Canku Ota


(Many Paths)


An Online Newsletter Celebrating Native America


March 24, 2001 - Issue 32



Whalers Rely on Skill of Sage


by Tim Macdonald Arctic Sounder

Barrow -- When whalers take to the ice in May, they hunt the huge marine mammals from age-old boats made from rawhide seal hides, sewn together and stretched over a fragile wooden frame.

With nothing but a piece of leather between them and the lethal waters of the Arctic Ocean, the men hunting the whales are very particular about the seams in the skins.

That is why Priscilla Sage works on most of the boats made in Barrow.

March is the time of the Amiq, the covering of the skin boats. The process really began the previous summer, with the harvesting of the five to seven oogrook, or bearded seals, whose hides will make up the covering of the skin boat.

The seals are skinned, and blocks of fat are folded into the hides. The hides are kept where they won't freeze, to cure until just before the Amiq. Men from the whaling crew then scrape the hair from the hides and soften them for sewing.

The duties of the Amiq are divided by gender. Women traditionally sew, and men cover the boat with the skins. As many as a dozen women sit around the skins, wearing ponchos fashioned from garbage bags to protect their clothing from the pungent seal oil.

Sage is usually in charge of training and quality control.

"She's the expert," Margaret Opie said at Johnny Leavitt's Amiq.

"I think I'm more like a troubleshooter," Sage said. "I just know what to do if something needs fixing."

Sage also shows the novice seamstresses how to sew the seams with the traditional thread made from caribou sinew. She knows the thread made from the hamstrings is stronger than that made from the shoulders, and she knows how to keep the seams straight and tight.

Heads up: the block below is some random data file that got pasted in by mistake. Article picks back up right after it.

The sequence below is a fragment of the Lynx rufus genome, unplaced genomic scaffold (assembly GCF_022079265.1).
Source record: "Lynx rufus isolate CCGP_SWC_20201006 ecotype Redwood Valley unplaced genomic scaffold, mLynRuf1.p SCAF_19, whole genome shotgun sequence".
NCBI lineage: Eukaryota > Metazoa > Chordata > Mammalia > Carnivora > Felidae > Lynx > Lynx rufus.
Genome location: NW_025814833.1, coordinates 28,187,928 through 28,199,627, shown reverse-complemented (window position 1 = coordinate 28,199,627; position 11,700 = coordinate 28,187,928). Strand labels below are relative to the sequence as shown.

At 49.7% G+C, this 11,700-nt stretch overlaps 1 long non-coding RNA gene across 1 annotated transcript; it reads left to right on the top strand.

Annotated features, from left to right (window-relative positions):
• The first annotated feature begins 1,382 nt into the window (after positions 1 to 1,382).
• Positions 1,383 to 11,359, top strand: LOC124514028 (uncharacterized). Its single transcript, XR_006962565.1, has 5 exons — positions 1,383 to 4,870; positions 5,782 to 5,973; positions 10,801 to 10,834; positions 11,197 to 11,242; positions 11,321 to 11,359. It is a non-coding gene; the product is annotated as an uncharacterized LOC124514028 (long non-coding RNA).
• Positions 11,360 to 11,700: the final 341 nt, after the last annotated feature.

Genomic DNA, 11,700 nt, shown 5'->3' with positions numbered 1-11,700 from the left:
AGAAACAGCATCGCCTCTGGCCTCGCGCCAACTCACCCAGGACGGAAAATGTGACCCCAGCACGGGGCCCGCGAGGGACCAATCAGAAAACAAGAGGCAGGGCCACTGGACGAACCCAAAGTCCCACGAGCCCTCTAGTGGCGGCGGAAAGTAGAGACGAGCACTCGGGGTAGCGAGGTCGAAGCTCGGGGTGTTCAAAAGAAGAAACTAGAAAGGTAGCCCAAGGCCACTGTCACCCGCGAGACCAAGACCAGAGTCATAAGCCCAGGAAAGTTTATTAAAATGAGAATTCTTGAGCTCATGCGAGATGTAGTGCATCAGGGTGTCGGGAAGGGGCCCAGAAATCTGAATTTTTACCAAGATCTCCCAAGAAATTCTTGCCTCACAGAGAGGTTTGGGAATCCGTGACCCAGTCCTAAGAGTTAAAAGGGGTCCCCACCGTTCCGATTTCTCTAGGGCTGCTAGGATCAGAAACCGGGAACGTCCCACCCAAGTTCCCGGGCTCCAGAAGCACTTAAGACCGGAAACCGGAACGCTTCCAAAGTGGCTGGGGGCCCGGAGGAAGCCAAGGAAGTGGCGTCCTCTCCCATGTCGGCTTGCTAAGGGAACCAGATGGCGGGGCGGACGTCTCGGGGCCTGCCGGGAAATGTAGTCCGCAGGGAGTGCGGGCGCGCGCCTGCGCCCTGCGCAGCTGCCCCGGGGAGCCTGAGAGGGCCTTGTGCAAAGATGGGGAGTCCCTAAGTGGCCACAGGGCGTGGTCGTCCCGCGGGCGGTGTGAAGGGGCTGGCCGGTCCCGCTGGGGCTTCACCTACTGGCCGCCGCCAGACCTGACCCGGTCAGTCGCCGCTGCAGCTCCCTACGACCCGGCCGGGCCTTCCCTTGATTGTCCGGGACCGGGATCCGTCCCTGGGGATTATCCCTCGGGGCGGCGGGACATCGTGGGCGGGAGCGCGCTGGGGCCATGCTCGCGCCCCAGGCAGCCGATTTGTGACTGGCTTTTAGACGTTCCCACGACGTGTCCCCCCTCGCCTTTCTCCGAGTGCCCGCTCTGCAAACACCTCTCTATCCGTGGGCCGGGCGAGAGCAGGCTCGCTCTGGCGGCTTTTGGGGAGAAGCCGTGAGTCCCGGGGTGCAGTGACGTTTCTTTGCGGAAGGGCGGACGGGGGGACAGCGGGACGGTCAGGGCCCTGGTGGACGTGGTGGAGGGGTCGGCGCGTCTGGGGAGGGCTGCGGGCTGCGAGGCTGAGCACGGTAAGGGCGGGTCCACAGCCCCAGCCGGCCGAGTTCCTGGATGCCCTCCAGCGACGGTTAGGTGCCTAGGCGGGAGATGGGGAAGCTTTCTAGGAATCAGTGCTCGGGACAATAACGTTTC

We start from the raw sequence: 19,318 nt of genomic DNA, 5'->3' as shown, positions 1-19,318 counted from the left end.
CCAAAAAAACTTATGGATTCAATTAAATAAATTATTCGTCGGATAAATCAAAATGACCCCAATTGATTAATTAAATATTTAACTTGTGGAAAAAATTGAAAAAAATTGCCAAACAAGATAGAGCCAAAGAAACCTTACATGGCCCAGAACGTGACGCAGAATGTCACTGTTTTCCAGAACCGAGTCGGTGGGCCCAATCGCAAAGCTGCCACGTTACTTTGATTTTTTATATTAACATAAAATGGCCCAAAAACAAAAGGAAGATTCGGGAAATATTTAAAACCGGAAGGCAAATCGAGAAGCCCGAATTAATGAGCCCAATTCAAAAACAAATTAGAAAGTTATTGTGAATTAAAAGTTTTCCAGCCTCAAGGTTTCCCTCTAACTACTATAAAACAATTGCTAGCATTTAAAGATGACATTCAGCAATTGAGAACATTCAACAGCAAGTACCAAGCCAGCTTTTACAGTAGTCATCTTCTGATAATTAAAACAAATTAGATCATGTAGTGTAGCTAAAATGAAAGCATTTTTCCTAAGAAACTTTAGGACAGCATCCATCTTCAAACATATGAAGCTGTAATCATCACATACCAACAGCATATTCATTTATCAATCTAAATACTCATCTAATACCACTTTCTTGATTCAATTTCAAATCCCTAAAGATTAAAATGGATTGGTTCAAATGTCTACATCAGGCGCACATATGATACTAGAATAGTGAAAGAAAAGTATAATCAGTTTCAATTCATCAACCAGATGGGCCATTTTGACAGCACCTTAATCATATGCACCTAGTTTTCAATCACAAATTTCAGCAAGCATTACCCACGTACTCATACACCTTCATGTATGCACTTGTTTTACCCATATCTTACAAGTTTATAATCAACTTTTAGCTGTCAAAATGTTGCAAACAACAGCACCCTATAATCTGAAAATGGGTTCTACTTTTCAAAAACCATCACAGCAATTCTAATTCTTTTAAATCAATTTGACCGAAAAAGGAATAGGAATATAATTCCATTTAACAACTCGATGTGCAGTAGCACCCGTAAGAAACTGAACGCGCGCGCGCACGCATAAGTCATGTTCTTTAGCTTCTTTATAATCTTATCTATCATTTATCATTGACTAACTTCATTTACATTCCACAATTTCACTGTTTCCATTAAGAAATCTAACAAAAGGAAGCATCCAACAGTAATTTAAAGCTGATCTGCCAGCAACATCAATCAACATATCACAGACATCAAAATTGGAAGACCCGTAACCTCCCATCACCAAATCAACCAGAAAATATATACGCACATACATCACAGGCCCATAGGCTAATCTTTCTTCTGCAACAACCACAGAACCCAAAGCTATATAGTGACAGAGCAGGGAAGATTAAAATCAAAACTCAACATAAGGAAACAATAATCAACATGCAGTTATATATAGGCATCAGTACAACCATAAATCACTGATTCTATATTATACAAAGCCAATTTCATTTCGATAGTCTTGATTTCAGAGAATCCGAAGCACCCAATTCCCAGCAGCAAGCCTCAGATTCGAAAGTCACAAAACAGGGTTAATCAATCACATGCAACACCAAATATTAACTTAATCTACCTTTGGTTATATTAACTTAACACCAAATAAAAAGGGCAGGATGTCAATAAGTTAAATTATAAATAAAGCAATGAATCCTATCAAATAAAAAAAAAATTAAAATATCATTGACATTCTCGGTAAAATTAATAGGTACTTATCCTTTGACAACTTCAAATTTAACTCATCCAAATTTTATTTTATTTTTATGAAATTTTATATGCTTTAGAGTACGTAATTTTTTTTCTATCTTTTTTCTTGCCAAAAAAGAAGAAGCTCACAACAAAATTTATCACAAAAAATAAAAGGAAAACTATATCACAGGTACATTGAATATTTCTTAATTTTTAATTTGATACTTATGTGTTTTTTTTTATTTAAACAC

"This is my second skin boat," Colleen Akpik said. "The first time, Priscilla took out all my stitches and made me sew them again."

Sage has been stitching boats for 30 years.

"I started in '71, when I sewed my first skin boat. My mom taught me," Sage said. "But I was not always sewing when I first started. I would have to work and so on, before I learned the importance of it. It changed my mind. I knew it was different when some of the older ladies who knew how to do these things were dying one by one," Sage said. "My mother helped convince me that I must learn so I can pass this on, so these things don't die out."

The skins are joined with a seam, and then the work is turned over and the seams are doubled, like the double seam in a pair of work jeans. Seal oil is worked into the seams for waterproofing.

Sage has come to believe that there is a spiritual force that helps her with the skin boats.

"Sometimes I do things that I have never done before, that nobody taught me," she said. "I didn't really believe in it before, but I think maybe it is my namesakes, the spirits of those that came before me, that show me the way to do some things.

"I mean, I just know how to do some things that I haven't been taught, and I believe maybe those that came before me are helping," Sage said.

Skin Boats




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